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While 'gainst his forehead he devontly press'd Nor listen to accents, that almost adoring,
Yetover the steep, whence the mountain-stream rushes,
With you, kindest friends, in idea I rove; Amid the pages, and the torches' glare,
Mark the clear tumbling crystal, its passionate gushes, There stood a knight, patting the flowing hair Its spray that the wild-flower kindly bedews. Of his proud horse's manę : he was withal A man of elegance, and stature tall :'
Why linger ye so, the wild labyrinth strolling? So that the waving of his plures would be
Why breathless, unable your bliss to declare ? High as the berries of a wild-ash tree,
Ah! you list to the nightingale's tender condoling, Or as the winged cap of Mercury.
Responsive to sylphs, in the moonbeamy air. His armor was so dexterously wrought In shape, that sure no living man had thought It hard, and heavy steel : but that indeed
"T is morn, and the flowers with dew are yet drooping,
I see you are treading the verge of the sea : It was some glorious form, some splendid weed,
And now! ah, I see it—you just now are stooping In which a spirit new come from the skies Might live, and show itself to human eyes.
To pick up the keepsake intended for me. "Tis the far-famed, the brave Sir Gondibert, Said the good man to Calidore alert ;
If a cherub, on pinions of silver descending, While the young warrior with a step of
Had brought me a gem from the fretwork of Heaven;
grace Came up --a courtly smile upon his face,
And smiles with his star-cheering voice sweetly blendAnd mailed hand held out, ready to greet
ing, The large-eyed wonder, and ambitious heat
The blessings of Tighe had melodiously given; . Of the aspiring boy; who, as he led Those smiling ladies, often turn'd his head
It had not created a warmer emotion To admire the visor arch'd so gracefully
Than the present, fair nymphs, I was blest with Over a knightly brow; while they went by The lamps that from the high-roof'd walls were Than the shell, from the bright golden sands of the pendent,
ocean, And gave the steel a shining quite transcendent. Which the emerald waves at your feet gladly threw.
Soon in a pleasant chamber they are seated, For, indeed, 't is a sweet and peculiar pleasure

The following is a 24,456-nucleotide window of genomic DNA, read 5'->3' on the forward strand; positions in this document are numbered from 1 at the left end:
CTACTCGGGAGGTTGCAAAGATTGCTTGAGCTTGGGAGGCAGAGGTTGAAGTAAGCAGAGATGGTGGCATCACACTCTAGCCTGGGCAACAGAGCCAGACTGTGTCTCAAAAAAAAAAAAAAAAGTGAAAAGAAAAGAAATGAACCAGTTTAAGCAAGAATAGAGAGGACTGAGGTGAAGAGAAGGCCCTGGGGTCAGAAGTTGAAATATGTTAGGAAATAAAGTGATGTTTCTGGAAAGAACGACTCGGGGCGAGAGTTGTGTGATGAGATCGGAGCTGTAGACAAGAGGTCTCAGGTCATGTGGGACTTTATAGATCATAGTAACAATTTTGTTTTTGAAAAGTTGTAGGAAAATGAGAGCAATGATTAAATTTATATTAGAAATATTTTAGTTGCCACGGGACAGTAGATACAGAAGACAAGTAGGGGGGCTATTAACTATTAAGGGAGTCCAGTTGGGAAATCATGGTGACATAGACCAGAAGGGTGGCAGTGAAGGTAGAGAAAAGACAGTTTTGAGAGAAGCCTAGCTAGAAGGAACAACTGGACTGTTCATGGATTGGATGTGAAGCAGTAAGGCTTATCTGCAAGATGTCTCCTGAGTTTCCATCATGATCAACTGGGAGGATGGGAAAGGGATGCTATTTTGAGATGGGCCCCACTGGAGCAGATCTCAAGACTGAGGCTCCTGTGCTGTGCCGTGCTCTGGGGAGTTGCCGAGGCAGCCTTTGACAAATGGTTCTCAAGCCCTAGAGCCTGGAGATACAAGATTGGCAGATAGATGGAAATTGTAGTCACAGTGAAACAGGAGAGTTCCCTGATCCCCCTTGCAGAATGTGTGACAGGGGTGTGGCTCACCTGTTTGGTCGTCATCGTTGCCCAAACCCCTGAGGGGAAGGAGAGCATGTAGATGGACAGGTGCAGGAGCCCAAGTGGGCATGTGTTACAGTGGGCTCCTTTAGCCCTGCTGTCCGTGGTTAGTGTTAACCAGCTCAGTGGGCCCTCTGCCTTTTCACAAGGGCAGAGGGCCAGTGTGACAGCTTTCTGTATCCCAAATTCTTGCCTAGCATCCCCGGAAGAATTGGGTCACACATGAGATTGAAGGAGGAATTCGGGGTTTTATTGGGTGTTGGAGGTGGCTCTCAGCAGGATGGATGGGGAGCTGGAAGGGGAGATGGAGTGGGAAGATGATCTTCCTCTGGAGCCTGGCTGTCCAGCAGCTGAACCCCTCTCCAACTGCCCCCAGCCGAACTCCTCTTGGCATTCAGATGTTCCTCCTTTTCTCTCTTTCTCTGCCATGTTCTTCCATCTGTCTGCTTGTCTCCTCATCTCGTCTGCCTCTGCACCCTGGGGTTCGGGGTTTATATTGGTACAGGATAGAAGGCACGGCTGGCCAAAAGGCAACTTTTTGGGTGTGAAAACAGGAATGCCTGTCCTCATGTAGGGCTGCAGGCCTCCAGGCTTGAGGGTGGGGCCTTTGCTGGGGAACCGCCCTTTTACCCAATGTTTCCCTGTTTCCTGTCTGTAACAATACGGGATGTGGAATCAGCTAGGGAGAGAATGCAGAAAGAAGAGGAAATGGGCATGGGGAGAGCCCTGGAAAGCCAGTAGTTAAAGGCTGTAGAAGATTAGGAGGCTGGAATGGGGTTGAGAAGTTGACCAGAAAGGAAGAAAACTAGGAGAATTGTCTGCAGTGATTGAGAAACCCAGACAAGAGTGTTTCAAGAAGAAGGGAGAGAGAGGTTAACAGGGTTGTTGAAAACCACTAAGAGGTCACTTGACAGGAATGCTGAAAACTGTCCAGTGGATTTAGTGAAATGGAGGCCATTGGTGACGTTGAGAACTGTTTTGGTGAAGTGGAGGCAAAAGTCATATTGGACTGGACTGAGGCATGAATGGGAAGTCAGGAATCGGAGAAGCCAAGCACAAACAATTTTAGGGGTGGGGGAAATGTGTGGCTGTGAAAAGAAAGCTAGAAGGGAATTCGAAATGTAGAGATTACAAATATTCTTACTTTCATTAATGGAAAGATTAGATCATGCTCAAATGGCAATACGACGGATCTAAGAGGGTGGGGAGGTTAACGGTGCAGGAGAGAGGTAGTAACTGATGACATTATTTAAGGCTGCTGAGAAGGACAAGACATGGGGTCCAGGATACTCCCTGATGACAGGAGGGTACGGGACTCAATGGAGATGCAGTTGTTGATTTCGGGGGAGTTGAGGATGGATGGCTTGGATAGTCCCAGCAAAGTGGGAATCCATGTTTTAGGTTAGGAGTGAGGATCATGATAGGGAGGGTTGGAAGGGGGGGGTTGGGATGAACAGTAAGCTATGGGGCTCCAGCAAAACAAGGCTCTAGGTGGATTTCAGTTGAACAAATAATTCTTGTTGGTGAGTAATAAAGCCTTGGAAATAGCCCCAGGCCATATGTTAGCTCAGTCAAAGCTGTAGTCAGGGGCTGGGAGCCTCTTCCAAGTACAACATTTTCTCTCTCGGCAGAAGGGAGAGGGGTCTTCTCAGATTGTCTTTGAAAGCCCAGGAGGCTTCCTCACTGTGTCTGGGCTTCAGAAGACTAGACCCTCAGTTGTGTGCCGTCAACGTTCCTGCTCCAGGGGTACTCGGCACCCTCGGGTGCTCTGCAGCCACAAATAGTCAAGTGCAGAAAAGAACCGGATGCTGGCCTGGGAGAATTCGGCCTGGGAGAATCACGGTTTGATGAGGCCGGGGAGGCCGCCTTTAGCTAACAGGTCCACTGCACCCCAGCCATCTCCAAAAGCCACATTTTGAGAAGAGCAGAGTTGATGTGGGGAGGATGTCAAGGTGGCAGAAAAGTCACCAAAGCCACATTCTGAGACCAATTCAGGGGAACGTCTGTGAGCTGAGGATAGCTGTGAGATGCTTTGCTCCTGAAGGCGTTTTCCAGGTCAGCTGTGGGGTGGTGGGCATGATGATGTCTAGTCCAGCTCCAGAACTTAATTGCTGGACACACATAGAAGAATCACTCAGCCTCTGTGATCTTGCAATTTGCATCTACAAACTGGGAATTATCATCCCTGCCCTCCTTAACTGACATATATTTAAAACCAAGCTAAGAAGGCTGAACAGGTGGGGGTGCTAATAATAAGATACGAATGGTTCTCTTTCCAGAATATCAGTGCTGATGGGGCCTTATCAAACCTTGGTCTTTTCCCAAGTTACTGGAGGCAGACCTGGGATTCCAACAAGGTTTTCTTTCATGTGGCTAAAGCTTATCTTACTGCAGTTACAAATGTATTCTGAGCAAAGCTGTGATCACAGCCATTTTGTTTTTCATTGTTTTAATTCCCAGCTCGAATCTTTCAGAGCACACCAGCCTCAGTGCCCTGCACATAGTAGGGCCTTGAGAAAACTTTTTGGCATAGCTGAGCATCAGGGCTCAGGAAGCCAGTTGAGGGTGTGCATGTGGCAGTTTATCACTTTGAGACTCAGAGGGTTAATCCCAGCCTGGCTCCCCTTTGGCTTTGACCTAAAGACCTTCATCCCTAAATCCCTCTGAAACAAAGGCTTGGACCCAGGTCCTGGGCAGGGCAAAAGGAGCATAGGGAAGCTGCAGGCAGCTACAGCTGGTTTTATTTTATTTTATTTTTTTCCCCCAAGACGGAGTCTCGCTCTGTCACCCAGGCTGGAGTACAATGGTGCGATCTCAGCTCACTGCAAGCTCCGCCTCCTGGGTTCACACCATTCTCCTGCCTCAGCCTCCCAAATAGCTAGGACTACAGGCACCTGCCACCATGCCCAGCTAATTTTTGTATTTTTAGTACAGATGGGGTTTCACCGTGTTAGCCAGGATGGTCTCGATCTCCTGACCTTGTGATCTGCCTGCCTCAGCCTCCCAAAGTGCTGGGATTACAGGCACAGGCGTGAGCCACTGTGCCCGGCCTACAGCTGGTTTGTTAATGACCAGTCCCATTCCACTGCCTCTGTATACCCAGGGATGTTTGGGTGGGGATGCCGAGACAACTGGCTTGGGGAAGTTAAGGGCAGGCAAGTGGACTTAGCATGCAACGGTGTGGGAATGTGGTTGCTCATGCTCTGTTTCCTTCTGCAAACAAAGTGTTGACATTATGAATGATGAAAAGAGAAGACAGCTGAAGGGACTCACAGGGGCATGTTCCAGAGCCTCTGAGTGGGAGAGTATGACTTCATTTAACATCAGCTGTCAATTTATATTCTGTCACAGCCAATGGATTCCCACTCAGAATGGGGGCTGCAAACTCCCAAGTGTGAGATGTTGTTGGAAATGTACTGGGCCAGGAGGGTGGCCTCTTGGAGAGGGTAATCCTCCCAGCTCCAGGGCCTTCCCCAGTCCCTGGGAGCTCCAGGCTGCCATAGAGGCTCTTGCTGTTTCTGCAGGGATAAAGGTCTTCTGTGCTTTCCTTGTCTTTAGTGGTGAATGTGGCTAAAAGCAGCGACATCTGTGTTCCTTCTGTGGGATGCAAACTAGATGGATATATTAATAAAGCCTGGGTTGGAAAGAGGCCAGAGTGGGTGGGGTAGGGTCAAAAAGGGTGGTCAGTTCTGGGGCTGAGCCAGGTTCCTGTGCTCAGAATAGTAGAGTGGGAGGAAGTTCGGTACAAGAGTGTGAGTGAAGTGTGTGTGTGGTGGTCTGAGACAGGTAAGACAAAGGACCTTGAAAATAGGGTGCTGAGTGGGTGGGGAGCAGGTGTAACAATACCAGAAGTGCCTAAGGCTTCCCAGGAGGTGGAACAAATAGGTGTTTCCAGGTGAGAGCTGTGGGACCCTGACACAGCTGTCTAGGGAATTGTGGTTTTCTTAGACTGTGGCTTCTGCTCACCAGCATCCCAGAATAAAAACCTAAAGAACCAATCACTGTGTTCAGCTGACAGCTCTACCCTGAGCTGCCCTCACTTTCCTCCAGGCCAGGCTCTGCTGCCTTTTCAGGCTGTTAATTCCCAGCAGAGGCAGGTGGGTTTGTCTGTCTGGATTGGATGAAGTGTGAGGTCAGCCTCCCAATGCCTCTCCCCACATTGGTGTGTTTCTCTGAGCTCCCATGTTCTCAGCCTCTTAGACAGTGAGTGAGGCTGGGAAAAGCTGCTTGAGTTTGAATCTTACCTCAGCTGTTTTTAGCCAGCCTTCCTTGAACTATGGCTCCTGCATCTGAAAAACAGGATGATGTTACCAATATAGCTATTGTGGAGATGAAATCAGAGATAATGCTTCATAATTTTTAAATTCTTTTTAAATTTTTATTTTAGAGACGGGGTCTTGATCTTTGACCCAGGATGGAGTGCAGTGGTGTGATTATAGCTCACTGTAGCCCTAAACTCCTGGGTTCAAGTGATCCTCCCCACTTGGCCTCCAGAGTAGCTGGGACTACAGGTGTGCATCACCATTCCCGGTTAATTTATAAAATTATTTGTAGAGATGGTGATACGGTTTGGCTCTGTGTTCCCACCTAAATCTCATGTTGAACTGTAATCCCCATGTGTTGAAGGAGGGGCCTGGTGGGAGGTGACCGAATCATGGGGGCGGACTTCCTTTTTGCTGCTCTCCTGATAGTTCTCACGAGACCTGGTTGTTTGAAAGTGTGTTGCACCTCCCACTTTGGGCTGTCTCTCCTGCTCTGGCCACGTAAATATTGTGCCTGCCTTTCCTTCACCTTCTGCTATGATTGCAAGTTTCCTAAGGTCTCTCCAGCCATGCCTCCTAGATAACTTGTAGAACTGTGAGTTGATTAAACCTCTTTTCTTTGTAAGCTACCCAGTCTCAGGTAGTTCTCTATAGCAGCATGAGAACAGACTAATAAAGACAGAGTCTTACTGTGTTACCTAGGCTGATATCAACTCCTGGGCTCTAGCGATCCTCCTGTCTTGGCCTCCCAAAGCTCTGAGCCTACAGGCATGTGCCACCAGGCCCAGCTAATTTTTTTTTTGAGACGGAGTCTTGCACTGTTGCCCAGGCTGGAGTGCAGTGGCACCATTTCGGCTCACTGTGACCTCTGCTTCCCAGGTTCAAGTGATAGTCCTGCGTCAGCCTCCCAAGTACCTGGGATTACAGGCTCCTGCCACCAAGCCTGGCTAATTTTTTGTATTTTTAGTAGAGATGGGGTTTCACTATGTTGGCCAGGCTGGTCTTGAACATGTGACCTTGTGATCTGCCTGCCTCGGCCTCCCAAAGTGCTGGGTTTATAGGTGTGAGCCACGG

(And blissful is he who such happiness finds), All the green leaves that round the window clamber, To possess but a span of the hour of leisure To show their purple stars, and bells of amber. In elegant, pure, and aerial minds. Sir Gondibert has dofi^d his shining steel, Gladdening in the free and airy seel Of a light mantle; and while Clerimond "Is looking round about him with a fond
ON RECEIVING A COPY OF VERSES FROM THE And placid eye. young Calidore is burning
Hast thou from the caves of Golconda, a gem Kept off dismay, and terror, and alarm
Pure as the ice-drop that froze on the mountains ? From lovely woman: while brimful of this, Bright as the humming-bird's green diadem, He gave each damsel's hand so warm a kiss,
When it fluiters in sunbeams that shine through a And had such manly ardor in his eye,
fountain ? That each at other look'd half-staringly : And then their features started into smiles,
Hast thou a goblet for dark sparkling wine? Sweet as blue heavens o’er enchanted isles.
That goblet right heavy, and massy, and gold ?
And splendidly mark'd with the story divine
Of Armida the fair, and Rinaldo the bold ?
Hast thou a steed with a mane richly flowing ? Grateful the incense from the lime-tree flower;
Hast thou a sword that thine enemy's smart is ? Mysterious, wild, the far-heard trumpet's tone;
Hast thou a trumpet rich melodies blowing? Lovely the moon in ether, all alone :
And wear'st thou the shield of the famed Brito Sweet too the converse of these happy mortals,
What is it that hangs from thy shoulder so brave, Sweet be their sleep.
Embroider'd with many a spring-peering flower ? Is it a scarf that thy fair lady gave?
And hastest thou now to that fair lady's bower ?
TO SOME LADIES
Ah! courteous Sir Knight, with large joy thou art
crown'd; ON RECEIVING A CURIOUS SHELL
Full many the glories that brighten thy youth! What though, while the wonders of nature exploring, I will tell thee my blisses, which richly abound I cannot your light mazy footsteps attend;
In magical powers to bless and to soothe.
On this scroll thou seest written in characters fair
A sunbeaming tale of a wreath, and a chain : And, warrior, it nurtures the property rare
Of charming my mind from the trammels of pain.
This canopy mark : 'tis the work of a fay;
Beneath its rich shade did King Oberon languish, When lovely Titania was far, far away,
And cruelty left him to sorrow and anguish.
There, oft would he bring from his soft-sighing lute Wild strains, to which, spell-bound, the nightin